A Postcard and a Prayer from 
Mennonite Women USA:  October 2016
 
God, the Ultimate Artist
by Becky Koller

God, you are the ultimate artist! We bask in the beautiful colors of fall. I think fall must be your favorite season because you paint with such glory.

But then I'm reminded of those same colors in the flowers of spring and summer. Maybe spring or summer is your favorite season.

The red leaves dance on the wind and flutter to the ground and I'm reminded of cardinals that land ever so gently on the crystal snow in winter. Is winter your favorite season?

I watch your sunrises and sunsets and see the same magnificent colors streaked throughout. Now I know. You surround us with beauty and color on a daily basis to show your love for us.

Thank you, God for colors. 

Becky Koller  was born and raised in central Kansas. She is married, has two married children and four grandchildren. She works as a secretary for the Eden Mennonite Church in rural Moundridge, Kansas. 
THE HOUSEWARMER PROJECT
Recovery in Jamestown, Colorado
by Becky Koller 

A picture of the flood damage in Jamestown in 2013.
The full version of this piece originally appeared on the Mennonite Mennonite Women Voices blog. 

It was a cold, snowy December morning in 2013 when my husband Jeff - a  Mennonite Disaster Service staff member - MDS volunteers Gil and Rhoda Friesen and I arrived in Jamestown, Colorado. A September flood had completely washed away 17 homes and had left many more with heavy damage. Ninety-eight percent of the residents had been to be airlifted out of town.
 
The little town of 300 was at a standstill. Jamestown's infrastructure had been severely damaged, and there was still no running water. The town hadn't gotten much media attention after the flood, so the residents were alone in mourning the loss of their home as they had known it.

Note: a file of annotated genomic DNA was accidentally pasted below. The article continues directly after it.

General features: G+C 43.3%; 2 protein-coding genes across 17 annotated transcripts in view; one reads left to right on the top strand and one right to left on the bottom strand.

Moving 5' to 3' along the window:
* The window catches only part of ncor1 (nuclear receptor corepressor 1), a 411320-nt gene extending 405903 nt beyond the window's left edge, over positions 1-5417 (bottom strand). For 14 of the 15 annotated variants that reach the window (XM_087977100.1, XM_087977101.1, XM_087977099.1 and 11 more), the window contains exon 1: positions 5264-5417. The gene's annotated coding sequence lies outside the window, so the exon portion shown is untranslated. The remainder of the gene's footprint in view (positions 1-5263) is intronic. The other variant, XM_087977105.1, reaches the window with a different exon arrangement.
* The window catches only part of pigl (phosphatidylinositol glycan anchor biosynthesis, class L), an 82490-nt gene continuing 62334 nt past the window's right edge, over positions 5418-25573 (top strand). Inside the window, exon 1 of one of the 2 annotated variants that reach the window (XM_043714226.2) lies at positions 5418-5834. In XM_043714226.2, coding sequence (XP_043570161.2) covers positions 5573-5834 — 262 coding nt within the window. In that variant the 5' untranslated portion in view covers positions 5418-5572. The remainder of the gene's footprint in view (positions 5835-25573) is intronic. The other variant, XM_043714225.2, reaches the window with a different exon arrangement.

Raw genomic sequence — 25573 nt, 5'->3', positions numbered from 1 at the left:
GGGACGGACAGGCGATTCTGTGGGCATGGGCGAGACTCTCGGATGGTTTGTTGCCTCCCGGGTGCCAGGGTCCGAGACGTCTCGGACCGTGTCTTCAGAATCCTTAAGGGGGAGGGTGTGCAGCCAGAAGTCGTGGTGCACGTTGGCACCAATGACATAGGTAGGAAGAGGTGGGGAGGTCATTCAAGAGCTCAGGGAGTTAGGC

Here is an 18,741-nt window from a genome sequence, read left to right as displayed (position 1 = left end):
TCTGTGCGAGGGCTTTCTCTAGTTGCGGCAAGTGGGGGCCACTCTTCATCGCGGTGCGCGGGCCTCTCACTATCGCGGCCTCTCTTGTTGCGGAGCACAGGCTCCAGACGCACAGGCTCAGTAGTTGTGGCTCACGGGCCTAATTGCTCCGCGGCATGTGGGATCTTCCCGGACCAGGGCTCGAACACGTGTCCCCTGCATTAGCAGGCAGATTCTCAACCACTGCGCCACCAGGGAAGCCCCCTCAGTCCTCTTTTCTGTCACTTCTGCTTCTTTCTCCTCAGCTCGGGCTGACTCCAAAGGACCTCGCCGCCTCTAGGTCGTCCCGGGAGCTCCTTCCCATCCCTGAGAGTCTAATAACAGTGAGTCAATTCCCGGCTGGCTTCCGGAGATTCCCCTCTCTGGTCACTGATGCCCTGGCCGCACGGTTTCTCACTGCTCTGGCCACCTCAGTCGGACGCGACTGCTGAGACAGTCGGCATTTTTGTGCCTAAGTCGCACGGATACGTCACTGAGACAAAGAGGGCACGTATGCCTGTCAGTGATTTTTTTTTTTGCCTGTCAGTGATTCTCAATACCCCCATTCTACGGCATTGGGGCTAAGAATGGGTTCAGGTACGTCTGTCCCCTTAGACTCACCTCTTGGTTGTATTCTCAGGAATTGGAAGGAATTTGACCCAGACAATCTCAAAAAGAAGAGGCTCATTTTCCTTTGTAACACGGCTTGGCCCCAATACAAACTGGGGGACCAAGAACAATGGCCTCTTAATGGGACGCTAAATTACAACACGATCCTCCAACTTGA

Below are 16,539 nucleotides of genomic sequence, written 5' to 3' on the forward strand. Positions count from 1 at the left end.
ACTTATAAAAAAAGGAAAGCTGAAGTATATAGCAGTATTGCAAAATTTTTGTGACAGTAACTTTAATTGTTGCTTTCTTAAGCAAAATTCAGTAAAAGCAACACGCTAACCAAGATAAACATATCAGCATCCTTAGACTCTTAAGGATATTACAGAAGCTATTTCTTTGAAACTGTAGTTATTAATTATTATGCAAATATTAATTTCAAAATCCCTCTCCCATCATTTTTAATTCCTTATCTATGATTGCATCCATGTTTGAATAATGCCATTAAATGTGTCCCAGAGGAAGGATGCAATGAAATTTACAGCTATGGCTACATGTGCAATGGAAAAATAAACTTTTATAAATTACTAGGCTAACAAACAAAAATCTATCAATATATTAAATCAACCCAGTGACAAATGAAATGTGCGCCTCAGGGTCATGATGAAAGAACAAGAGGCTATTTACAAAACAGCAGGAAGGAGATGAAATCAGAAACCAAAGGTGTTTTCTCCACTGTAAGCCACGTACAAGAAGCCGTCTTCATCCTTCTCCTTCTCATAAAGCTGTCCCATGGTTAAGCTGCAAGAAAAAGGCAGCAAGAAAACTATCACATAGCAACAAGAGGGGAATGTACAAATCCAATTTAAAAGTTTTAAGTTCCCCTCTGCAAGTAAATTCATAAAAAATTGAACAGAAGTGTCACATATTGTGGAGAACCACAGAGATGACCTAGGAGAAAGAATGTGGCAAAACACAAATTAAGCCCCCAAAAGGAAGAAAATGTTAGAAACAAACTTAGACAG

The mayor, Tara Schoedinger, and one of her staff members, Nina Andaloro, met us at City Hall for a walking tour. As we moved through the eerily quiet town, I noticed the haunted looks on the faces the few residents who had come back. The creek, which parallels Jamestown's main street, was now filled with snow and ice. It seemed almost too beautiful to have caused such destruction. Schoedinger told us that the flood had changed the course of the creek - that some of the places where we were walking used to be the creek bed.
 
We continued along the creek, looking at homes that appeared to have been bulldozed. And in a sense, they had been bulldozed - not by machinery, but by the angry, raging James Creek. The creek had undercut some house; foundations, floors and exterior walls had been washed away, leaving them looking like oversized dollhouses with their rooms exposed. Still other homes had sand and silt stacked all the way to the roofline.


NEW + NOTEWORTHY
     

Sister Care: Guatemala
 
On Oct. 18, Sister Care will begin a four-day enrichment event in Guatemala to build on the four Sister Care units. Women from 10 countries in Central America and the Carribean will attend. In January, an enrichment event will be held in Argentina and in March, in Colombia.
 
  
Join Us on Facebook
 
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College Sister Care

Sister Care is coming to Hesston College later this month. This free event is open to all college women, but you must register by Oct. 14 to reserve your spot.


Click here to l earn more > 


Have a blessed month!

Sincerely,
Mennonite Women USA staff